Some Things Are Just Not Very Wise...

If Your Little Church or Chapel is Struggling to Keep Existing, Could There Be Reasons For This?

Could the Fear of Making Decisions be a Problem?

Some 'balancing acts' are just plain dangerous!

S ome things which certain Christians and Bible-believing Churches attempt to do are really not very wise, in fact, at times, they bring Christians and Christianity into ridicule. For example, the average person is now much better educated than such a person was even fifty years ago and Christian evangelism must be prepared for this if it wants to be taken seriously. For example, I never used to get questions on relativism or on the Christian approach to 'multiculturalism' - I do now. Are we prepared for this? If not, why should anybody take us seriously?

We must understand that we no longer exist in a society in which children - on quite a large scale - were 'primed' in the basics of Christianity from an early age (either at school or Sunday School or, very often, both), indeed, modern western children are only now 'primed' in evolutionary theory; moreover, this is 'evolutionary theory' which is carelessly assumed to be fact by multitudes of science teachers who have been very carelessly trained (actually, usually under-trained since the 'numbers game' entered college and university education). This fact alone must mean that Christian apologetics and evangelism will often need to be approached and presented somewhat differently compared to fifty years ago. Disappointingly, I find that many very sincere Christians are still not recognising and properly responding to this fact.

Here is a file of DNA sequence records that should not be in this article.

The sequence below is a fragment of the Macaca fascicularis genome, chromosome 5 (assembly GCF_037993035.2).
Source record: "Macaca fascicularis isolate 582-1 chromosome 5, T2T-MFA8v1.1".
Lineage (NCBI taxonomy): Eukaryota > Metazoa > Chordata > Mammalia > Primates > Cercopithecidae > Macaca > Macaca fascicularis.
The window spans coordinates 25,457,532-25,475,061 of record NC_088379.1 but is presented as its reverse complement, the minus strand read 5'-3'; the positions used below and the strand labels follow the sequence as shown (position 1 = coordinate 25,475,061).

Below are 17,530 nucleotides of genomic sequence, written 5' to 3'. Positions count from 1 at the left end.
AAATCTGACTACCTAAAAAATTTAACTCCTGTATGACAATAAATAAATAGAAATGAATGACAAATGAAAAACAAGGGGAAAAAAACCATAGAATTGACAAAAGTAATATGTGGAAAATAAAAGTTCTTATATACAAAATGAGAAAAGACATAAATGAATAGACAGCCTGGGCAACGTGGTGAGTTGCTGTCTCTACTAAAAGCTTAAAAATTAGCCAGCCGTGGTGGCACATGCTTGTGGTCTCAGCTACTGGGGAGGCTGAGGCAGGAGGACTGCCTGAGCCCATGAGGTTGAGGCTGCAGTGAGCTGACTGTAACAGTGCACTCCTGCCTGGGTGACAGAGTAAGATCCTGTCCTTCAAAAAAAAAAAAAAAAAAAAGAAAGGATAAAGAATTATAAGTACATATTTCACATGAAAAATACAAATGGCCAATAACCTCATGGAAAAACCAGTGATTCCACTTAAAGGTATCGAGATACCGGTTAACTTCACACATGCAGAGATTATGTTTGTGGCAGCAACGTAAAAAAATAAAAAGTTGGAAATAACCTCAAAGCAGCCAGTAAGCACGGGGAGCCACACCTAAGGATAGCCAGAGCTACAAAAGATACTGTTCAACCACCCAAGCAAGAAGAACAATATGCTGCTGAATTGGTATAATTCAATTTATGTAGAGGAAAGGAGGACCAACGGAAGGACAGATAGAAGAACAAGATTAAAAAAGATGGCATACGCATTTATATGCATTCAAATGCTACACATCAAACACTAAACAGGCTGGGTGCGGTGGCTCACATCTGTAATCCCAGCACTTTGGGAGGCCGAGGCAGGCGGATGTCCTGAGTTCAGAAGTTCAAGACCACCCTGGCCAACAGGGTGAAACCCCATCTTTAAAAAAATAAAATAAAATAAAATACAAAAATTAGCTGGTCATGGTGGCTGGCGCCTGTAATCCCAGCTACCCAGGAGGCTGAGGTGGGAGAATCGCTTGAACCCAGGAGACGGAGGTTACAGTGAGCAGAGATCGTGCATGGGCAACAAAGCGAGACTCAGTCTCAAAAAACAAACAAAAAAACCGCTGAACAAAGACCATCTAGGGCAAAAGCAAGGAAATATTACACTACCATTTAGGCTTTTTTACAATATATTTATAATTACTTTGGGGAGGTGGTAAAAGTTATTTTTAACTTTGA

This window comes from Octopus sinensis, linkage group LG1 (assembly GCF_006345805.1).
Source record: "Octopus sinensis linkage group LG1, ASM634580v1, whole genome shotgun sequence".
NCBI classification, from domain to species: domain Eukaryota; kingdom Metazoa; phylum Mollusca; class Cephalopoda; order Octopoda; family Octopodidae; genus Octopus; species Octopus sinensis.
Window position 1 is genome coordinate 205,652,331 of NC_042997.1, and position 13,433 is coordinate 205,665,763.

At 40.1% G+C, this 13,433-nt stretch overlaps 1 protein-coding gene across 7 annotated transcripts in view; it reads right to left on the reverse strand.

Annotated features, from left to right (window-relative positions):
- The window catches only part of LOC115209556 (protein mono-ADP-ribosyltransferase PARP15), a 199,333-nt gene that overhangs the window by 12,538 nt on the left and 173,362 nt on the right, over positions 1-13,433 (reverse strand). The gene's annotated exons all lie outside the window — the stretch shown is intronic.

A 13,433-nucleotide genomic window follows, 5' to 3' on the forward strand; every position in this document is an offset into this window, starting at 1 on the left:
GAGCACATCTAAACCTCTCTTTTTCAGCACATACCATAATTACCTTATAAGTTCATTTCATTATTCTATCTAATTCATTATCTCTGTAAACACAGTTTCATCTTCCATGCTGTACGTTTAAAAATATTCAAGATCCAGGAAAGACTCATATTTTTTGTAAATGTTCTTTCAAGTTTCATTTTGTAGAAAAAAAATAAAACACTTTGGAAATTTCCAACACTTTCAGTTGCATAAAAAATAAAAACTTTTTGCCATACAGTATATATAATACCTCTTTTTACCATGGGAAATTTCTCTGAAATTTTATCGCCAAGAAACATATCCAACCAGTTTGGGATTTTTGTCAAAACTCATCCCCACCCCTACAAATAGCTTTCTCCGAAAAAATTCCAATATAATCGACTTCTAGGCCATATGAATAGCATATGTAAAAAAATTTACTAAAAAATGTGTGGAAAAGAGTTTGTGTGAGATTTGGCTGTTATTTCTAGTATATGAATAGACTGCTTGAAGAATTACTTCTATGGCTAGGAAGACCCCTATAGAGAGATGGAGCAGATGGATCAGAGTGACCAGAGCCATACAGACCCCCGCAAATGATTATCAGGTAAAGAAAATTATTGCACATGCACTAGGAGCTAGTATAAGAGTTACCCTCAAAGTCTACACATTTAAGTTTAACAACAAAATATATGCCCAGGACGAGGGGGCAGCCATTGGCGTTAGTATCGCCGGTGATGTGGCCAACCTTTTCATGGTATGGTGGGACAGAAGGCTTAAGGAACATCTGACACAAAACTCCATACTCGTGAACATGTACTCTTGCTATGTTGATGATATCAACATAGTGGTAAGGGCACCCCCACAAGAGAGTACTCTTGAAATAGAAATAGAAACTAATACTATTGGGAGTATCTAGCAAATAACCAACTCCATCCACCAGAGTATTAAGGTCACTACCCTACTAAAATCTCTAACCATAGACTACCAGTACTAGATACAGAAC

But there are a number of areas where Christians sometimes show a truly worrying apparent lack of wisdom. Here, in our opinion, are a few of them:

1. Compromise as a Means of Survival.

I have been amazed at how often a tiny church or chapel, down to perhaps no more than 12-24 members, none of them getting any younger, considers that major compromise with the Christian message is a prescription for survival. We do know something about this because, on several occasions from 1998 to 2009 UK Apologetics has attempted to help such small, failing fellowships. In every single case we have pointed to 'strengthening the things which remain' as the best way forward, that is: to re-establish the preaching of the gospel without fear or favour. Yet I have been alarmed how often the leaders of such places have thought that compromise with modern society was the best way to get 'new people coming through the doors.' Yet, truthfully, the Church has never existed to attempt to get 'as many people as possible through the doors,' but rather, to attract those whom the Holy Spirit is convicting. In a place of worship which we sought to help within the last year, only two sermons per month were being preached yet lots of social activities were being arranged. Prayer and communion were certainly being faithfully upheld but the lack of interest in sermons and Bible studies was quite frightening. Also (and this is very common), the leaders were afraid of taking any decisions at all, and this was a situation where some decisions urgently needed to be taken! Actually, we believe that a certain decision had been made 18 months or so previous to our involvement which had exacerbated things and caused some to leave. This place of Christian fellowship is now on the verge of lapsing into a Christian-related social club rather than a gospel-preaching church. Two of the leaders agreed with us, unfortunately they seemingly had no clout among the larger group of leaders.